... OH GARY! What are you so worried over! Your have a one ton dually! It will more than handle the 1172!

    After two months awaiting its arrival, I realized when the electric jacks began lowering so went my pickup bed.

    Keep in mind too one must be prepared to dish out thousands of dallors to camper prep a truck. I own a 2006 one ton GMC dually 4X4 DuraMax with an Allison Tranny. It is pre-smog. I love my truck.

    I have owned an hauled a 1996 Lance 990 Legend until 2016, whereupon, my wife and I felt we needed more luxury, and space via the two slide outs. We got that and so much more.

    The camper is marvelous.

    Except, its honestly too heavy. Its up for sell, I know I will take a loss, but we wish to downsize to an 850 non-slide 8 ft camper. At 2700lbs even 3500lbs loaded we will be right in the trucks sweet spot. That is very dern close to our old 990 Legend’s weight.

    A few points to other posts.

    Camper Advantages;

    Can park in regular mini mall parking lots.
    No trailer wheels fenders smashing into county road reflectors (milage markers) hairpen turns heading into National Parks.
    Smaller area to heat/cool.
    Campers way overbuilt versus trailers.
    Due to jacks on all four corners. When your buddies leave you a otherwise unsuitable to trailer leveling location, its perfect for the truck camper. Experience will be your best guide to OJT such site leveling management practices. I never off-load my unit period. I haul a Jeep JK on a car hauler.
    Do NOT waste your $$$ on rooftop Solar. Total rip. 1000 Watt Honda Genny plugged into the 30 amp cord is the bestest. About 10 cents an hour to run it.


    Simple. During the summer whose clammoring to park outside in the sun!?! Buy one at a yard sell (Estate sell) change the oil and run the crap out of it. Use it only for battery charging. If someone wants to run Microwave or A/C plug into 30 AMP run the propane gen set. NEVER go with one RV battery. 990’s only have one. Not good enough for off-grid full-timing. Unless, you want to run small genny.

    Camper hauler; 18 months to locate a clearn low milage one ton 4X4 camper special. Searching for used one tons can be a daunting task. As most one tons are used for commercial (see EMPLOYEES) and they are beat to hell. I purchased certified used. I got lucky.

    Any one ton can be serviced or parts obtained (if left stock) anytown USA. NOT so great say in a class B Mercedes Benz unit. I have dry camped in dealers car lots before.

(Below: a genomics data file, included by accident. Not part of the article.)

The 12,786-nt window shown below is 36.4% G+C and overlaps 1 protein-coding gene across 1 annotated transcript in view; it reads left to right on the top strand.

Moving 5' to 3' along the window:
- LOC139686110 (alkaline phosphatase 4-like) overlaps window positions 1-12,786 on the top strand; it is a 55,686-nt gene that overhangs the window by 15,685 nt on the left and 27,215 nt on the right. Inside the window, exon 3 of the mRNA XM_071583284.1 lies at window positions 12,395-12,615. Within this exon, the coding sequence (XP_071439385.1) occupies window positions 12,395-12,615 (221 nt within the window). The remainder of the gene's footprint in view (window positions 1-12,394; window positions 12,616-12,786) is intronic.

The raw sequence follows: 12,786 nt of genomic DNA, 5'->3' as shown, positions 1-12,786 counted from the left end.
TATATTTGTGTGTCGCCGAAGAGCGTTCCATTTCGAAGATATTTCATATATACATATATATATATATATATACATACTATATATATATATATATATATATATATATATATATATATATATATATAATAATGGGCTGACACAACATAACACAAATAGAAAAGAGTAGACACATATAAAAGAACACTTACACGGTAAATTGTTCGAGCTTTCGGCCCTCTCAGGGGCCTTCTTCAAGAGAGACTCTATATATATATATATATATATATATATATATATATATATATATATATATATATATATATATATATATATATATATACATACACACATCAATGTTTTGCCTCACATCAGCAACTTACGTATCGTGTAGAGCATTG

Large engines, appropriate GVW ratings translates into toy heaven.
    I have used fourwheel high on numerous occasions keeping speeds down no chains.

    The Negatives:

    Four people fulltime ... TOO many! You will quickly get camper fever!
    Little to NO storage on or in a 990. A 2018 1172 is too small for four. Fulltime

    Five years ago I spent two months at an RV park an man I gotta tell you those walls closed in on me. Most all club areas close before 8PM. So, that leaves sitting out on small camp chairs or wooden park tables. Think about storing four chairs! A crew cab will not help. You cannot haul a lawn tent with bug netting either. Where would you store that?

    Four people fills a black tank up quick! Unless you’re only thinking pay sites with an electric tree so on.

    Bunches to think about.

  7. #47
    Join Date
    Sep 2016
    Quote Originally Posted by IdaSHO View Post
    For the full-timers or foul weather travelers, a trailer can be dangerous.
    With our winter travels, the safest option has always been a truck camper.
    Although the OP has likely found her solution, I'd opt for a truck camper too if it was me.

    I would also plan on a decent amount of offroading (dirt roads and trails), to get to good campsites. You don't need to pay for campgrounds, and there is nothing like being in the wilderness miles from other humans! Her boys would love it, I bet. 2wd would be adequate but 4wd would certainly be nice and provide some piece of mind.

    It'll be a little tight, but you can make it work:

    2016 Toyota Tundra SR 4x4 Double Cab Long Bed 5.7L..... DIY camper on the way...